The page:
The region of Burgundy is located just southwest of Paris, easily accessible from the French capital thanks to the high speed TGV train, modern highways, and a network of rivers and canals. Burgundy is considered the wine capital of France, and with good reason. The vineyards in Burgundy are the most sought after in the world.
The Saone River, the Canal de Bourgogne, and numerous other waterways provide a leisurely means for a river boat vacation. From behind the wheel of a rented boat you can glide along tree-lined canals, floating along at the pace of a brisk walk. Luxurious hotel-barges offer exquisite service, haute cuisine, and the best wines from Burgundy's many vineyards.
Regional cuisine includes the famous boeuf bourguignon, coq au vin, and garlicky snails. And who could forget that Dijon is synonymous with mustard! Burgundy, or Bourgogne, is home to what have been called "the best wines in Christendom." Vineyards include Chamberlain, Pommard, Meursault, Chablis, Pouilly-Fuisse, and a long list of other well-known names.
The city of Beaune hosts an annual three-day wine auction that draws vinophiles from across the globe. The event is called "Les Trois Glorieuses" and is held in the Hospices de Beaune, a former charity hospital from the 15th century. (We offer both a one day trip to Burgundy from Paris and a great overnight Burgundy trip.)
The medieval city of Vézelay has much to offer history lovers. The Ste-Madeleine Basilica here was finished in 878. St. Bernard preached the Second Crusade from its pulpit, and in 1190 A.D. two kings (Richard the Lionheart of England, and Philippe-Auguste of France), met here to launch the Third Crusade.
The region's capital city of Dijon is also a delight. The city's Palais des Ducs, which is home to the Musee des Beaux-Arts, is often referred to as "Le Petit Louvre."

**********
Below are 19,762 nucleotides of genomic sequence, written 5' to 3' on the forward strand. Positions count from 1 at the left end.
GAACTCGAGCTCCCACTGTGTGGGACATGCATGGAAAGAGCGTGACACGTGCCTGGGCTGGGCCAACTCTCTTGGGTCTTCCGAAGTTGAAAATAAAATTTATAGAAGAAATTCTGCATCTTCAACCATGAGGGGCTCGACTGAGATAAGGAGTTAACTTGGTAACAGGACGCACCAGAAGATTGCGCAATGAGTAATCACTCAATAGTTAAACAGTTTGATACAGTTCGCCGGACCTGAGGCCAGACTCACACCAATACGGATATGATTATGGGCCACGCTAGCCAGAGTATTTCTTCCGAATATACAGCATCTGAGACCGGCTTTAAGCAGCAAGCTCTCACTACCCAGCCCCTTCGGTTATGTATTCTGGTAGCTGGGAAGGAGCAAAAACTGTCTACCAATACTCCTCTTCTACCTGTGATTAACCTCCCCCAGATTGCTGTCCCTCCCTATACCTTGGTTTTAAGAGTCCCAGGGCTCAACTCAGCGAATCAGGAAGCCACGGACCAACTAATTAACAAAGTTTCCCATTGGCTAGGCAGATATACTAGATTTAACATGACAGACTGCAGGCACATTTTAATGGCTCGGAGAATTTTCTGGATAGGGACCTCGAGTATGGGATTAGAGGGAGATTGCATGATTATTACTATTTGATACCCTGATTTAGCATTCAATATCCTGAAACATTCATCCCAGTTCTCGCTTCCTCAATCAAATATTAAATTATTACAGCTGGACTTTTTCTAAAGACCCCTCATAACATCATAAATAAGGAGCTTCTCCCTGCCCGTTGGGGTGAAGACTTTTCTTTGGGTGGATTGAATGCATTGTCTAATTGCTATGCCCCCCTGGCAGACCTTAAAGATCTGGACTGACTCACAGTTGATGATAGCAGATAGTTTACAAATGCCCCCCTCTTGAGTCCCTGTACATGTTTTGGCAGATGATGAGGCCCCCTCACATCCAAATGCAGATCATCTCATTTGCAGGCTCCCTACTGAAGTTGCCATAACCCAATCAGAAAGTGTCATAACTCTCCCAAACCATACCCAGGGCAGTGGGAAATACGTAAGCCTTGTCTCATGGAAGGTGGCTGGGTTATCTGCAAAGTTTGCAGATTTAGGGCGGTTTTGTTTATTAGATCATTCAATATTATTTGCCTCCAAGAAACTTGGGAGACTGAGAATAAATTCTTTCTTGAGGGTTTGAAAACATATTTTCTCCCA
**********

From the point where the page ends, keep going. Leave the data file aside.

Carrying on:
For a special treat, take a ride in a hot-air balloon to experience a bird's eye view of all Burgundy has to offer.
Visit the website of the tourist office of Burgundy for more information.
Dijon, France Information
Capital of Burgundy
Dijon owes its origins to its strategic position in Celtic times on the tin merchants' route from Britain up the Seine and across the Alps to the Adriatic.
Dijon became the capital of Burgundy around 1000 AD, but its golden age occurred in the 14th and 15th centuries under the auspices of dukes Philippe le Hardi (the Bold), who as a boy had fought the English at Poitiers and been taken prisoner, Jean sans Peur (the Fearless), Philippe le Bon (the Good), who sold Joan of Arc to the English, and Charles le Temeraire.
They used their tremendous wealth and power – especially their control of Flanders, the dominant manufacturing region of the age – to make Dijon one of the greatest centers of art, learning and science in Europe. It lost its capital status on incorporation into the kingdom of France in 1477, but has remained one of the country's preeminent provincial cities, especially since the rail and industrial booms of the mid-nineteenth century. Today, Dijon is a modern and young city with a thriving base of college-age students.
A short video tour of Dijon and its culture:
Visit the website of the tourist office of Dijon for more information.
Dijon - Places to See
- Palais des Ducs et des Etats de Bourgogne
- Saint-Benigne Cathedral and its 11th-century crypt
- Dijon's museums (free admission)
- The Burgundy vineyard and its wine-tasting cellars